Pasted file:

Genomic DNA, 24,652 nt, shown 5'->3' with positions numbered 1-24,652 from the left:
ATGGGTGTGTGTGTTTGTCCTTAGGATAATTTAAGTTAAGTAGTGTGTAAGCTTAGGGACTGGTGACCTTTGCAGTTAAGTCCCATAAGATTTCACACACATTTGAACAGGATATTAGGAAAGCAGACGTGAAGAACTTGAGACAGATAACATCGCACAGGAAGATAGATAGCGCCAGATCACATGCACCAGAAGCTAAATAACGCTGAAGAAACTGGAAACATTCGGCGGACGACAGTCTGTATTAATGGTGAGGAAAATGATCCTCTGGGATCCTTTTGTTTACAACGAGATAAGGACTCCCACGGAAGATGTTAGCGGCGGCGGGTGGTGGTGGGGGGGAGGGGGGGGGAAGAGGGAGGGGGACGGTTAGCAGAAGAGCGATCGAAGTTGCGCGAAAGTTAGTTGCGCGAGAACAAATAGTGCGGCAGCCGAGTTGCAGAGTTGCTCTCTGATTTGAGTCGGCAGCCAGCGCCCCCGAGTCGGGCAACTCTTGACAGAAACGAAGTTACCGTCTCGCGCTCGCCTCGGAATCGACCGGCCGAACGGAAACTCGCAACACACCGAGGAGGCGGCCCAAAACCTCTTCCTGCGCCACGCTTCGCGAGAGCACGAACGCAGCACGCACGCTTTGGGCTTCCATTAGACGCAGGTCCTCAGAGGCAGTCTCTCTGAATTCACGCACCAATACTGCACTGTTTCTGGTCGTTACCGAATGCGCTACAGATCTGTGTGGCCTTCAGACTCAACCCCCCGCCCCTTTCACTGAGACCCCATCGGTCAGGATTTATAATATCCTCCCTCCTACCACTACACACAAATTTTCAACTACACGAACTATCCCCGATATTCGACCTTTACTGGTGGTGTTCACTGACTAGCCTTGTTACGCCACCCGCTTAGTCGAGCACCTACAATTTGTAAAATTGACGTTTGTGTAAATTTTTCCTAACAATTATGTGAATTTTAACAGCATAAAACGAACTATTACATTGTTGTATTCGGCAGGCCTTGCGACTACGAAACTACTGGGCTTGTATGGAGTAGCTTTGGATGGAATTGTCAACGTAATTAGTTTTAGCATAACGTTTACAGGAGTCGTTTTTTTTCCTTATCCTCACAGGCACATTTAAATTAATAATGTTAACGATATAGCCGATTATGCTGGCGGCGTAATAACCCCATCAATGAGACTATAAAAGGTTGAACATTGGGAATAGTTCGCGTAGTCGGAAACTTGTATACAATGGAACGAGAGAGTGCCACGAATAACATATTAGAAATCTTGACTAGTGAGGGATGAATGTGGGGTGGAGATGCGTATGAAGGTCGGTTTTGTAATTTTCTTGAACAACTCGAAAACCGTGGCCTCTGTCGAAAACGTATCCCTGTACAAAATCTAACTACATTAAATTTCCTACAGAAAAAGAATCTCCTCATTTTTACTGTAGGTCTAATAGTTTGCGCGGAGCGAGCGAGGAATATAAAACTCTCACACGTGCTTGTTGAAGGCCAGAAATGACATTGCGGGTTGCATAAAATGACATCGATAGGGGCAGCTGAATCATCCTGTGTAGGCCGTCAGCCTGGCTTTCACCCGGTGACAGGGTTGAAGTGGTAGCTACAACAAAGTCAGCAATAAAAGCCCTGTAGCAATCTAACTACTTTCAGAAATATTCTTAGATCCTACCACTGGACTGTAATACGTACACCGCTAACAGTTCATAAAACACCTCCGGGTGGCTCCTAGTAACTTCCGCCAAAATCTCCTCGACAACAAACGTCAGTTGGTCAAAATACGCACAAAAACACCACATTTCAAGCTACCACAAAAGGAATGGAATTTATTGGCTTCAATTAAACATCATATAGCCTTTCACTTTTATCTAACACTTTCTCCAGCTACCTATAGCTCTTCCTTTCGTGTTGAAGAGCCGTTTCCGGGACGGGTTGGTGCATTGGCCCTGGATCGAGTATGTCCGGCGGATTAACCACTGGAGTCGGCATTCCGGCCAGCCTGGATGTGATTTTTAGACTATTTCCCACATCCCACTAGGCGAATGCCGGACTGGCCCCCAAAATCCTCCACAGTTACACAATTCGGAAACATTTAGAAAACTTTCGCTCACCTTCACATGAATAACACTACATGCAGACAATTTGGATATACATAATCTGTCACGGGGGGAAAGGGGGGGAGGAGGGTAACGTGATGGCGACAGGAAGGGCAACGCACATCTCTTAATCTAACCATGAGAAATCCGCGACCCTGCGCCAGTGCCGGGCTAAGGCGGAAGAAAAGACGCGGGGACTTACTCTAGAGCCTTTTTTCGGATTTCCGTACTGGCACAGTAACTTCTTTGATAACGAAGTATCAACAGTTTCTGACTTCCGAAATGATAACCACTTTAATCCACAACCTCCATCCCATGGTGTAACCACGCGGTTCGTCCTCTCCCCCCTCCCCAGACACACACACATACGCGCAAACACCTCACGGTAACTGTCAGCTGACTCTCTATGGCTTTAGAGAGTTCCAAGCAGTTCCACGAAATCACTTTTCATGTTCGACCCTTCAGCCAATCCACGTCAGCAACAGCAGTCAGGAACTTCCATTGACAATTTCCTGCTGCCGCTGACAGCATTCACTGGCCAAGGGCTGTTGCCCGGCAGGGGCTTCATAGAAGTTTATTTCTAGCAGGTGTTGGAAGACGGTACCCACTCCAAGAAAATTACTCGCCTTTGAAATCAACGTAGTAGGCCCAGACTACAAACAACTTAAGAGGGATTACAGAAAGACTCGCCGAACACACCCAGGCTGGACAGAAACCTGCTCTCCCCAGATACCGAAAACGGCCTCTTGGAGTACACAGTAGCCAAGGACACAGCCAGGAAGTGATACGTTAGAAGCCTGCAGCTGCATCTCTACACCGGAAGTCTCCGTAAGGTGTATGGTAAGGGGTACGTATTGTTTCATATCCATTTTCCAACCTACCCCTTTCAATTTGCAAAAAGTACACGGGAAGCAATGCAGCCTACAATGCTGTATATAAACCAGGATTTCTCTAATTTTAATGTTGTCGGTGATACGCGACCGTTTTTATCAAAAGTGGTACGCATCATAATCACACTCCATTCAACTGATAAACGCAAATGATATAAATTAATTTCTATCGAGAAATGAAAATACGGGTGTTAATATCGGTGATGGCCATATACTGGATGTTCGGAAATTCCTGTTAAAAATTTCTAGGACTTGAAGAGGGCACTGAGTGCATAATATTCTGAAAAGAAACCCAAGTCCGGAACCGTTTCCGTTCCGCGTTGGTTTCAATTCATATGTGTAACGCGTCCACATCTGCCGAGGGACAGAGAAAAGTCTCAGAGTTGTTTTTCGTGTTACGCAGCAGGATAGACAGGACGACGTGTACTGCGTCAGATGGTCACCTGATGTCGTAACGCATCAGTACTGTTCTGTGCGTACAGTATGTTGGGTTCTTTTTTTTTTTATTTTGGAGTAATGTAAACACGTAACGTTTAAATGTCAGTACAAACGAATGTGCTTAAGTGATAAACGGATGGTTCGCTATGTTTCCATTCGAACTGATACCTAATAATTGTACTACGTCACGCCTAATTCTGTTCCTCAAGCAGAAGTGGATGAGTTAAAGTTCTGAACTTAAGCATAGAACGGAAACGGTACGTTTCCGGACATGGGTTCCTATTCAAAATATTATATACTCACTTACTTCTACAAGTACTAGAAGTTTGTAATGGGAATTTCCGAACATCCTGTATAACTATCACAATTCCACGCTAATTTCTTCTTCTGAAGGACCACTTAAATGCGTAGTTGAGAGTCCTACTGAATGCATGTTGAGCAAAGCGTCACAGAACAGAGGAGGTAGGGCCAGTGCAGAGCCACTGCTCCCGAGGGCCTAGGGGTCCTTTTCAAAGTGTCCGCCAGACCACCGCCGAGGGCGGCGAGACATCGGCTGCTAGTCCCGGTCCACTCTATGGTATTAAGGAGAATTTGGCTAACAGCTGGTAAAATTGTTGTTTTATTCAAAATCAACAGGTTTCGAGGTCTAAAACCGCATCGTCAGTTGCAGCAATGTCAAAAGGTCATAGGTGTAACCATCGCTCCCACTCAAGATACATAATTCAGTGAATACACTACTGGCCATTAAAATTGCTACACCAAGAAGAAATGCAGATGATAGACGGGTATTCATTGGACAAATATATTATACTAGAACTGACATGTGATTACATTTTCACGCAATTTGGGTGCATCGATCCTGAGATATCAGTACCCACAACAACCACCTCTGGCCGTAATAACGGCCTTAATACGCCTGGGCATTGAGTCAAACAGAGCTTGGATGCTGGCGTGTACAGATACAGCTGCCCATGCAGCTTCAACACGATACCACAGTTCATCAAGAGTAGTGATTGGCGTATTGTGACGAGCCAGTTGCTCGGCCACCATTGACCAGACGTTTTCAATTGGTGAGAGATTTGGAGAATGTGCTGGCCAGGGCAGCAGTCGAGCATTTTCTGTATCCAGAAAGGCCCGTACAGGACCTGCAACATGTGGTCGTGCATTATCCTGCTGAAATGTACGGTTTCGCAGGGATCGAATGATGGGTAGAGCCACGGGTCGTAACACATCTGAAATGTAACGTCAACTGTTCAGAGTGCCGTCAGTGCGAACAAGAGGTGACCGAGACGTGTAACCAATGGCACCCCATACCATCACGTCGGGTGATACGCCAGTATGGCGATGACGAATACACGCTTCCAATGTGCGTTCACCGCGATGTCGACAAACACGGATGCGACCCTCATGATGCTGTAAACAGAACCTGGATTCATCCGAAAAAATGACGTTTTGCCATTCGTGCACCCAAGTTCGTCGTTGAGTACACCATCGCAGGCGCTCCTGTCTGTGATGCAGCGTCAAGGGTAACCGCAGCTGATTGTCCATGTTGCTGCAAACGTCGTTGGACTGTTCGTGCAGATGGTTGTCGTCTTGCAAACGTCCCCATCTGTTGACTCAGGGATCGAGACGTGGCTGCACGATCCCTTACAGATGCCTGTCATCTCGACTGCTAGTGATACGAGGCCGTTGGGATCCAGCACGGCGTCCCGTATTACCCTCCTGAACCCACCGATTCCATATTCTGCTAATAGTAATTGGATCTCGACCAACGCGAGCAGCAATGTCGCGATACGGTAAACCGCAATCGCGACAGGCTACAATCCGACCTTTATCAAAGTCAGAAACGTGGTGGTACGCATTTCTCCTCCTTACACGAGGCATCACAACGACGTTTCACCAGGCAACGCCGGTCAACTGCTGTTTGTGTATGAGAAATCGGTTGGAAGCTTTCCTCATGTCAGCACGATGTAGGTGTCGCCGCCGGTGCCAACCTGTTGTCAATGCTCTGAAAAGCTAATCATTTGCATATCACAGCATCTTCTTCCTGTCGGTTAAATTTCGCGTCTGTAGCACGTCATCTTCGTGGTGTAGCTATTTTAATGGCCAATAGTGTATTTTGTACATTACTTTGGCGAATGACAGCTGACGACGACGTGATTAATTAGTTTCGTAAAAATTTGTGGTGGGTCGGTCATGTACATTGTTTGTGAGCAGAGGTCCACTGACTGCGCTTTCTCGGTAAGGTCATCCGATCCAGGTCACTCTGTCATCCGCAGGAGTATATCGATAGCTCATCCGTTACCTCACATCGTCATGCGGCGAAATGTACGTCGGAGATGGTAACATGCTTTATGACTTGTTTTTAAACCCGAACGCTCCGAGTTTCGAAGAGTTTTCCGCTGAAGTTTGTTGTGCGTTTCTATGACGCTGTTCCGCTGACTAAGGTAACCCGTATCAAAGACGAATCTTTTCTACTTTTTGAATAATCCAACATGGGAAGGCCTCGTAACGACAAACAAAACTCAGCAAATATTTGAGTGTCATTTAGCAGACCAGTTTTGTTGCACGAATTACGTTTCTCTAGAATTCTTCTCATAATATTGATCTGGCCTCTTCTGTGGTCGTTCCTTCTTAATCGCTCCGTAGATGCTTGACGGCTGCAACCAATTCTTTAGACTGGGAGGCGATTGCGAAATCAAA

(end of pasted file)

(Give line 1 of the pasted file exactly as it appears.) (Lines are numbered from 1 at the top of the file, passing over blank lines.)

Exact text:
Genomic DNA, 24,652 nt, shown 5'->3' with positions numbered 1-24,652 from the left: